The Nihon Review - Anime Reviews & Editorials

Armored Troopers VOTOMS: Red Shoulder Document: Roots of Ambition

Title: Armored Troopers VOTOMS: Red Shoulder Document: Roots of Ambition aka Soukou Kihei VOTOMS: Yabou no Roots
Genre: Action/Drama
Company: Sunrise
Format: 1 OVA
Dates: 19 Mar 1988

Synopsis: Astragius Calendar 7112, the 100 years war between the Gilgamesh Confederation and Balarant Union is reaching its end. However, as this blood stained war drags on, Confederacy Colonel Pailsen is on the search for the ultimate soldier to compliment his elite combat force, the Red Shoulders. This ultimate soldier is the enigmatic VOTOM pilot Chirico Cuive, a young man with an uncanny knack for survival. Sure of his choice, Pailsen pushes Chirico to the limits in a virtual hell, and as he gets closer to finding this power, he begins to understand how much he fears it.

The Highlights
Dirty, gritty, and fits well.
Mechanics: Perhaps the most believable giant robots.
Conspiracy, deceit, and betrayal: Takahashi Ryouske’s specialty.
Violence and Horror: Tangible.
Standalone Capability: None; makes you want more.

With the 1980s came the first Golden Age of anime… well, at least for mecha. Directors like Tomino Yoshiyuki, Ishiguro Noboru, Takahashi Ryouske, and the late Kanda Takeyuki all made their marks by stressing greater levels of maturity and realism. I know that many people refer to Ishiguro’s Macross or Tomino’s Zeta Gundam as the pinnacle of all this; however, between these two series, director Takahashi created what is perhaps the most realistic of the real robots, VOTOMS. Now personally I haven’t been lucky enough to see the original, but I have had the opportunity to see its prequel OVA Roots of Ambition.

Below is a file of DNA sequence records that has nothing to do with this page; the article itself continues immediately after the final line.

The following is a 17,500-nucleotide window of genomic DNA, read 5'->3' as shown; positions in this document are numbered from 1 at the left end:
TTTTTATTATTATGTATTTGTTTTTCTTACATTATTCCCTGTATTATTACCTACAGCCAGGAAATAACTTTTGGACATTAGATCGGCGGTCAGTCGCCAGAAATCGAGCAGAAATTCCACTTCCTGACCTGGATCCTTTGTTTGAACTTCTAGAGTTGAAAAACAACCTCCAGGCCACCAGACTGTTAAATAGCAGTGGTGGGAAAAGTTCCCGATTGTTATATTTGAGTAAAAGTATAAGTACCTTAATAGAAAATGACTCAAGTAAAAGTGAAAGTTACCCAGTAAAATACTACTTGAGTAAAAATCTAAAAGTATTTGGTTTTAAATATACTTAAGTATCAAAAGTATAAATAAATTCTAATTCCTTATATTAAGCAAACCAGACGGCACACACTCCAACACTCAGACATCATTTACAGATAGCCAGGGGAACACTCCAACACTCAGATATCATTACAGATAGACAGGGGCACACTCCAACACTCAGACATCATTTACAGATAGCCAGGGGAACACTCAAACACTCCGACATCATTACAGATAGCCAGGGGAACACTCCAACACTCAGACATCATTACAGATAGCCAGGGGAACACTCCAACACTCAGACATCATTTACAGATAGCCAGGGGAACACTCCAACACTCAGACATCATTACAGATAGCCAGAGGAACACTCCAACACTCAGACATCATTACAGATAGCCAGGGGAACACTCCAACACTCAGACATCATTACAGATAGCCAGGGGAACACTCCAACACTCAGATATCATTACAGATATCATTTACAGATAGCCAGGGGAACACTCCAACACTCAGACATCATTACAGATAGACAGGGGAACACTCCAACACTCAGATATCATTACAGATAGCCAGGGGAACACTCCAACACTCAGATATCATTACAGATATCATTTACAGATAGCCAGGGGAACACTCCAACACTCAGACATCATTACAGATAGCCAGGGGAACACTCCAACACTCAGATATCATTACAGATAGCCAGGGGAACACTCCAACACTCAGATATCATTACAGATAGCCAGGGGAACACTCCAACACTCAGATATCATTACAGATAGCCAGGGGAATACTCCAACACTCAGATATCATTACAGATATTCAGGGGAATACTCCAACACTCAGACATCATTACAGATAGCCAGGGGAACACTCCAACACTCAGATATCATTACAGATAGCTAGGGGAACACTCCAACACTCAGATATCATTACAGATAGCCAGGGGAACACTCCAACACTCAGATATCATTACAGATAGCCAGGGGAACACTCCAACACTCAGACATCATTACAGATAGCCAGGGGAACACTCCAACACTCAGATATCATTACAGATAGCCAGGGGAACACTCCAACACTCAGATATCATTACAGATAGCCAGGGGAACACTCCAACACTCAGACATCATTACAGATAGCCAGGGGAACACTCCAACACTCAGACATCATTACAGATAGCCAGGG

The beauty of VOTOMS is how unbeautiful it actually is. Rather than aesthetically pleasing machines piloted by pretty boys, the stars are quite unattractive men in function-over-gloss machines. Don’t get me wrong, the Scopedog is one cool robot, but on paper, it looks like a stubby Zaku made out of scrap metal. As for the characters, the protagonist Chirico is no looker, but in comparison with the rest of the cast, he is quite easy on the eyes. This sense of sheer ugliness is further intensified by the fact that this OVA takes place mostly at boot camp with not even a single woman in sight. Altogether, these qualities create the realism of VOTOMS. There is nothing fancy about it. The military needs the best of the best and this is how they’re going to find them. Regardless of the lackluster visuals, once you see an AT in action, your action jones will be satisfied pretty quickly.

Of course, no anime would be a Takahashi Ryouske anime without some government corruption and military espionage. And baby, this one is chock full of it. The military is suspicious of Pailsen, Pailsen is suspicious of Chirico, and of course, Chirico has no idea what’s going on. All of this paranoia is not without grounded suspicions. The mock battle at the beginning shows all the moral boundaries that people are willing to break in order to train the perfect army. It’s an awesome battle, but you can’t help but feel sick at the same time. As for the main character, Chirico, he is not a very sympathetic or even remotely likable, but you do end up feeling sorry for him. In the end, he is a dog of the military, and also Pailsen’s guinea pig.

Being a prequel, this anime can be appreciated without having seen VOTOMS. Unfortunately, if this weren’t one, it would be pretty disappointing. Any mecha, action, or conspiracy enthusiast will be hooked on to the VOTOMS universe, and will not let go until they are satisfied. If you find this to be an interesting series, go watch the original. If the idea of a 52 episode pool of grit seems like too much of a commitment, I would suggest the recently made prequel Pailsen File and side story spin-off Merowlink. Sure over the years, real robots have become synonymous with effeminate men, “naked girls, and not so naked lolis.” There was once a time when the word real meant “real,” and this OVA should give you a taste of what that truly means.

The Rating: 8

Reviewed by: Kavik Ryx

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